Fuel through Fermentation

Monday September 17, 2012

by Michael Martin (U.S.A., GESA 2011 alumnus)

The year after GESA 2011 was a whirlwind of activity for me.  Before returning to the United States I travelled around Europe, including a wonderful visit to fellow GESA participant, Anna Varga, in her hometown of Budapest!  When I returned to the U.S. I began working as a research technician in a bioenergy laboratory and this fall I started a Master’s program in biological and environmental engineering, where I’ll be continuing my research in the same lab and taking courses to better understand sustainable energy.

My research involves “syngas fermentation,” which is a process that uses the anaerobic bacteria Clostridium ljungdahlii as biocatalysts to convert syngas (a mixture of carbon monoxide, carbon dioxide, and hydrogen) into liquid fuels like ethanol and butanol.  The advantage of syngas fermentation as a renewable fuel is the flexibility of sources for syngas.  Syngas is an off-gas of many industrial processes—steel milling and petroleum refining for example—and it can also be produced through pyrolysis, the slow burning of organic matter (think agricultural waste, etc.) in the absence of oxygen.  Pyrolysis also produces biochar, which can be used to amend soil.  I am working to optimize a bioreactor system, test different bacterial strains, and adjust parameters to reach the highest possible ethanol production.

The Will to Improve: Governmentality, Development, and the Practice of Politics , by Tania Murray Li. Duke University Press. 2007

My group’s research is part of a larger project named Village-Scale Pyrolysis for Liquid Biofuels.  The purpose of the project is to work with rural communities in Kenya to provide a new source of household income, by creating sustainable enterprises. It looks toward a future where sustainable fuel options will improve transportation and access to markets, and sustainable fertilizer in the form of biochar will improve agricultural yields and replace synthetic fertilizers.  The project includes environmental science, engineering, and social science components with team members in the U.S. and Kenya holding regular meetings to discuss research advances, community-level economics, demand for biofuels, biomass availability, the current transportation situation, and the location for eventually constructing a pyrolysis kiln and fermentation bioreactor in the target communities.  I am always amazed at these meetings how many considerations there are to deliberate upon!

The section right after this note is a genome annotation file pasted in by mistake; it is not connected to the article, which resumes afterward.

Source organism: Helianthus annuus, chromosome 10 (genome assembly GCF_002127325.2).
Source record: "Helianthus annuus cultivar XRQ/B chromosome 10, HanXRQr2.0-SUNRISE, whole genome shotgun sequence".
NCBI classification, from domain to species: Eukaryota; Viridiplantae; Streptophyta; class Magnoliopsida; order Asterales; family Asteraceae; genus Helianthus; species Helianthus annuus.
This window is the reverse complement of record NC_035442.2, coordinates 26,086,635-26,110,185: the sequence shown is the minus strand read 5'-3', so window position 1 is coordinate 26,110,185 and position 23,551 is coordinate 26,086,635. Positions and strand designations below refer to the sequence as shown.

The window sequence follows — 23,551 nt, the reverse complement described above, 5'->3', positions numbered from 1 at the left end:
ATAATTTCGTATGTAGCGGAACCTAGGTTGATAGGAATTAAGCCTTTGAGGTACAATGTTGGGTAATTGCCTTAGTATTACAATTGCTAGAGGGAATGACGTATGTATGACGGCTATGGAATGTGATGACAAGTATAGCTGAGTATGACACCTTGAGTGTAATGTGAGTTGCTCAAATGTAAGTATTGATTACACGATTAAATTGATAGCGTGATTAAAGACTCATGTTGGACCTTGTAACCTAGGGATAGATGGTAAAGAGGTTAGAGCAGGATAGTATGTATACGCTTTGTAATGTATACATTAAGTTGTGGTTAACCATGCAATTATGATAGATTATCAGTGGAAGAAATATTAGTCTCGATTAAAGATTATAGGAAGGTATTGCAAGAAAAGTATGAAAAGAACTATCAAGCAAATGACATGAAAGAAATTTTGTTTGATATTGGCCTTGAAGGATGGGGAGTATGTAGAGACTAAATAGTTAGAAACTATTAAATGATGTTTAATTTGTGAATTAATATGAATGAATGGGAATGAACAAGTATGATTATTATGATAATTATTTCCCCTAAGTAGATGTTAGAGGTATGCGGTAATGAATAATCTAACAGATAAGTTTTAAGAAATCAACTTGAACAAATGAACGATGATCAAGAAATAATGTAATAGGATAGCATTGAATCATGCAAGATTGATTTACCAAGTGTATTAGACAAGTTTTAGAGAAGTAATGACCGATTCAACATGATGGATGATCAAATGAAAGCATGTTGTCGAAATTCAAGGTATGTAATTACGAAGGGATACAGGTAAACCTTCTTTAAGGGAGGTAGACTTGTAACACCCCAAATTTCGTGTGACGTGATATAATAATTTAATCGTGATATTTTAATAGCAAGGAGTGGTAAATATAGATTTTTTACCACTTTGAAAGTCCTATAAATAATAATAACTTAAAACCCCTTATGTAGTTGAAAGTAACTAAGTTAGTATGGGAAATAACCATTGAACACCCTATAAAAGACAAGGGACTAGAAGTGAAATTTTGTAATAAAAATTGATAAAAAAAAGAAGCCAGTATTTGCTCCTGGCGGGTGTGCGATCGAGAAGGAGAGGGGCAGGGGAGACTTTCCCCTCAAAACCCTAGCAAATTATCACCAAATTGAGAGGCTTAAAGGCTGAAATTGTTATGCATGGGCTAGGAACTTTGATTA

One of the most thought-provoking articles assigned during GESA was an ethnography by Tania Li of the Nature Conservancy’s efforts working with indigenous people in Indonesia, and how TNC struggled to find the right approach. They finally realized that a techno-scientific management style failed if it was not combined with community-based resource management and solid communication.  Although I am removed from the rural communities whom we intend to operate the syngas fermentation system, I keep in mind the lessons from that reading.  I learned a lot from GESA speakers and the readings about the complexity of management and the unintended consequences that result from a failure to communicate and cooperate with all stakeholders.  I also became more aware of the different perspectives that arise from hard sciences versus social sciences, and the areas of commonality, through conversations and debates with fellow participants. GESA will make me a more aware and intricate thinker and actor in my career.  In a subject like renewable energy, which will involve many actors and many changes, requiring significant land and resources, the lessons from GESA will remain indispensable.

Skip to toolbar